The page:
Carbon Monoxide Detectors Save Lives in Heartland Homes
December 9, 2002 at 12:00 AM CST - Updated June 16 at 1:50 AM
Some Heartland residents are speaking out about the importance of carbon monoxide detectors, after the monitors in their homes saved their lives.
According to the Consumer Products Safety Commission, the poisonous gas accidentally kills around two hundred people each year.Bill and Dorothy Versheldon of Perryville, and Judy Darling of Carbondale, all say they escaped being added to that list, simply because they had working detectors.
When the Versheldons heard a persistent beeping noise on a day back in November, they weren't alarmed at first.But their usually quiet carbon monoxide detector was trying to tell them something.“After the third time we decided that it's time we called somebody,” says Bill Versheldon.“So we called city hall and the fire chief came down.”
What the chief found when he got there was a leaky furnace, which had filled the Versheldons’ home with three times the deadly level of carbon monoxide!“He came upstairs and told us, ‘If you'd have gone to bed, in two or three hours, you would have been gone,’” Dorothy Versheldon recalls.“That’s when I thought, ‘Okay, this is serious. We will be getting out of here!’”
What makes carbon monoxide so dangerous is that you can't smell it and you can't see it.And contrary to the misconception that the deadly gas only leaks from old furnaces, carbon monoxide can actually come from any fuel-burning appliance in your home.“A lot of people think ‘Our furnace is pretty new, so we're okay,’” lists Dorothy.“’Or we just burn wood, so we're okay.’ Or that once your furnace gets going in the fall, you're okay.And these are all misconceptions.”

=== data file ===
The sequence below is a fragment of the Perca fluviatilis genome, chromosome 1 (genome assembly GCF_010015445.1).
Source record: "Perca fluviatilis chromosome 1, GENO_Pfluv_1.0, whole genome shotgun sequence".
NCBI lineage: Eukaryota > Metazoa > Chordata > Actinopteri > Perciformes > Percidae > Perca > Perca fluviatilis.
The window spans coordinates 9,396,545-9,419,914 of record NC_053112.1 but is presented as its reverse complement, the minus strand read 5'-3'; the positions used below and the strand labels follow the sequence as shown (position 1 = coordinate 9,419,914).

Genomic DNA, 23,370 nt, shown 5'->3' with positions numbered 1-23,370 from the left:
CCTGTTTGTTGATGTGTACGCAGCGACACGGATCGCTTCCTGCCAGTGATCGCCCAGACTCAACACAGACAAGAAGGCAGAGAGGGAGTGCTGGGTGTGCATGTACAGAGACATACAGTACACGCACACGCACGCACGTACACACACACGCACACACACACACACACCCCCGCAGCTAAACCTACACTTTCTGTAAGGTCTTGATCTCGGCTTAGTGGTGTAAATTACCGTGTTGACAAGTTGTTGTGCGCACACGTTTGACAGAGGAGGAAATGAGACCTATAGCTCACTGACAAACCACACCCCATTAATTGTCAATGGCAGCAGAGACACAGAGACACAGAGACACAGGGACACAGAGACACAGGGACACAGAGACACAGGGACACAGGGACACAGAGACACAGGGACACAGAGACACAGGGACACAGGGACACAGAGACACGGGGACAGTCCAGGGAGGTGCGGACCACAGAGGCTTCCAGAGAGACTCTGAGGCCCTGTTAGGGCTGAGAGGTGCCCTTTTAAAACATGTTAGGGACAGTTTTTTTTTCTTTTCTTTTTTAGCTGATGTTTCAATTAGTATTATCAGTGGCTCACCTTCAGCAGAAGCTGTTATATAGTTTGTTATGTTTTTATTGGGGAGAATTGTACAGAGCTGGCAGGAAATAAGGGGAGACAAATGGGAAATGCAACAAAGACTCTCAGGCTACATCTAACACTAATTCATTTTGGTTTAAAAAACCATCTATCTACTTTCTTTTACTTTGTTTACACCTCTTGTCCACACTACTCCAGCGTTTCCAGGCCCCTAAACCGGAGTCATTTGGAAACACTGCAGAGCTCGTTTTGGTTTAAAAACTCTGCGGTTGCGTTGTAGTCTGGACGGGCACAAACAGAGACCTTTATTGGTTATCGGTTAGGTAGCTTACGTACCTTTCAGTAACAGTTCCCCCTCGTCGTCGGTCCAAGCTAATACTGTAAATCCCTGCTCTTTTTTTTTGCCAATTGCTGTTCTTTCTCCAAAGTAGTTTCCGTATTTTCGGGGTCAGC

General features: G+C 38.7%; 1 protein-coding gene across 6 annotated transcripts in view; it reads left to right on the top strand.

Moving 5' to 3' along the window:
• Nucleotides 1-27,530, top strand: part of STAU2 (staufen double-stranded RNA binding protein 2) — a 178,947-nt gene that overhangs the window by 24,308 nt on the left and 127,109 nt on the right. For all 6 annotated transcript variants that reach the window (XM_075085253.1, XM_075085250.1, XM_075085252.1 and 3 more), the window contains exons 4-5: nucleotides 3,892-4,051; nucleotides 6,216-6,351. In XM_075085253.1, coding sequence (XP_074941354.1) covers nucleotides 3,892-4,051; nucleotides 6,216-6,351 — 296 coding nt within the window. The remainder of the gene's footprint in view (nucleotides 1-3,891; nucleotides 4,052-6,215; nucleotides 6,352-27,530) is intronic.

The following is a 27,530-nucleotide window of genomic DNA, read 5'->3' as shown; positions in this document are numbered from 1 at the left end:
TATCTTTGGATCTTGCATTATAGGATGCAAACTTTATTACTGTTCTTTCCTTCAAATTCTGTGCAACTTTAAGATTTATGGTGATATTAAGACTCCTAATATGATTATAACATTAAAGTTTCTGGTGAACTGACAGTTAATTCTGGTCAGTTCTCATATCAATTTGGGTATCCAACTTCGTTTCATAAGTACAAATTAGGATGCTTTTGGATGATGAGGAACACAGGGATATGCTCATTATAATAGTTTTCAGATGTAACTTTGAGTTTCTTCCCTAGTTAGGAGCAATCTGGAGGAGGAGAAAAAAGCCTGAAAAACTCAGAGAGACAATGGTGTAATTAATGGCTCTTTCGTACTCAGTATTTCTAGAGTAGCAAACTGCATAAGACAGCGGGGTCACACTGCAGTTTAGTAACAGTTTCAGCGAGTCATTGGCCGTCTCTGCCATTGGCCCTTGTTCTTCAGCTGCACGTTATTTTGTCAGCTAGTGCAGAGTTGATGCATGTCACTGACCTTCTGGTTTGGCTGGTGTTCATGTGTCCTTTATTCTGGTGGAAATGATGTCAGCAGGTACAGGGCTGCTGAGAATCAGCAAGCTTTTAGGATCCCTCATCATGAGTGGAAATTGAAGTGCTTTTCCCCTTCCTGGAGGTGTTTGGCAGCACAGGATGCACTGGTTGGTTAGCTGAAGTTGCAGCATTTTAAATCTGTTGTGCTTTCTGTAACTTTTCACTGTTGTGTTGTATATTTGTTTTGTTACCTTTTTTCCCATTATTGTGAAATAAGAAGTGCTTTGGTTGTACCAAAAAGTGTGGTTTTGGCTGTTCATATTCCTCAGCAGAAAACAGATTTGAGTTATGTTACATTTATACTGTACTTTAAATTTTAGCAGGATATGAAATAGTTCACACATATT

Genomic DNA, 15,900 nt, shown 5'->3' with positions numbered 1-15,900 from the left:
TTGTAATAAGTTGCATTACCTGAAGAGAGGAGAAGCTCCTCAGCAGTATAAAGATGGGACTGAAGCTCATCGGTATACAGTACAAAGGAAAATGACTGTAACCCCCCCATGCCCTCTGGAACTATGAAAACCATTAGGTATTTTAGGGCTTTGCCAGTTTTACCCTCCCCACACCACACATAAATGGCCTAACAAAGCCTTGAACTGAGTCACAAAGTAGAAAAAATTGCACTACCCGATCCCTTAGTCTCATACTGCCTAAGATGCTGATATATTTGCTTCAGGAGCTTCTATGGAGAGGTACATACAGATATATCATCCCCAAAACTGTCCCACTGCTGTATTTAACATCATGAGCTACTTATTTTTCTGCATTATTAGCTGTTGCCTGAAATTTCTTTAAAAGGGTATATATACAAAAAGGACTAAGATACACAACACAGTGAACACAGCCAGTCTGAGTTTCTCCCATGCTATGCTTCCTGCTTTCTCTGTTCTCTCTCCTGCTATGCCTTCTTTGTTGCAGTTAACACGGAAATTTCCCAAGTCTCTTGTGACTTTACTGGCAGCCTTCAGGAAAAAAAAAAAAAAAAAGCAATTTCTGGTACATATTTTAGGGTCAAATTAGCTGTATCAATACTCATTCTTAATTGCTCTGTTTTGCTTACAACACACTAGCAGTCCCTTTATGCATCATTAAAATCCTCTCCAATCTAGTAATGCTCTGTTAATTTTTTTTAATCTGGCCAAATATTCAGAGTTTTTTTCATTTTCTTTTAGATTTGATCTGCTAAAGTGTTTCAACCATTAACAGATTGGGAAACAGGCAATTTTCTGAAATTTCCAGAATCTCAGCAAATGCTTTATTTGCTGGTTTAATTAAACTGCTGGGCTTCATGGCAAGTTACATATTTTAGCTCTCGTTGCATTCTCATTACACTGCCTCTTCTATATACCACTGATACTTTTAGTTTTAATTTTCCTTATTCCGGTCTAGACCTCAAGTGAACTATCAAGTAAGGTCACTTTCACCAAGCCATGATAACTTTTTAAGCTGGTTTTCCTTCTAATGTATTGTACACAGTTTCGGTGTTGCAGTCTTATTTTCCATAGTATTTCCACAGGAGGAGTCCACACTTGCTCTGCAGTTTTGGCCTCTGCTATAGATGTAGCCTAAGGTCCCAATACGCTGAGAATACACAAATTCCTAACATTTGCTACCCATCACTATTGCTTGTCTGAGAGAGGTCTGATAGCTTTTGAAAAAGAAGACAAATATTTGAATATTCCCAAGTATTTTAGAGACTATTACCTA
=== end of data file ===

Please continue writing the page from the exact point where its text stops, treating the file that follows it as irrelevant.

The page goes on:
For SIU associate professor Judy Darling in Carbondale, it was bad ventilation from a hot water heater that was pumping the deadly gas into her apartment, activating her detector when she ran the washing machine.“I grabbed my pets, and I called the fire department from outside,” Darling says.“I couldn't have taken any longer than ten minutes to get out, and that was enough to put me in the hospital for two days and really affect my short-term memory.”
Months later, Darling still takes medication for her memory, and has since moved from that apartment.The Versheldons have replaced their leaky furnace.Now all of the near-victims tell as many people as they can about the importance of checking household appliances for problems, and especially, of installing carbon monoxide detectors.“If we didn't have one, we wouldn't be sitting here talking today,” declares Dorothy Versheldon.
You can buy a carbon monoxide detector for around thirty dollars at most hardware and discount stores.It would make a great Christmas gift, which could save the life of someone you love.
You can learn much more about carbon monoxide safety and the symptoms of carbon monoxide poisoning, by clicking on the following link: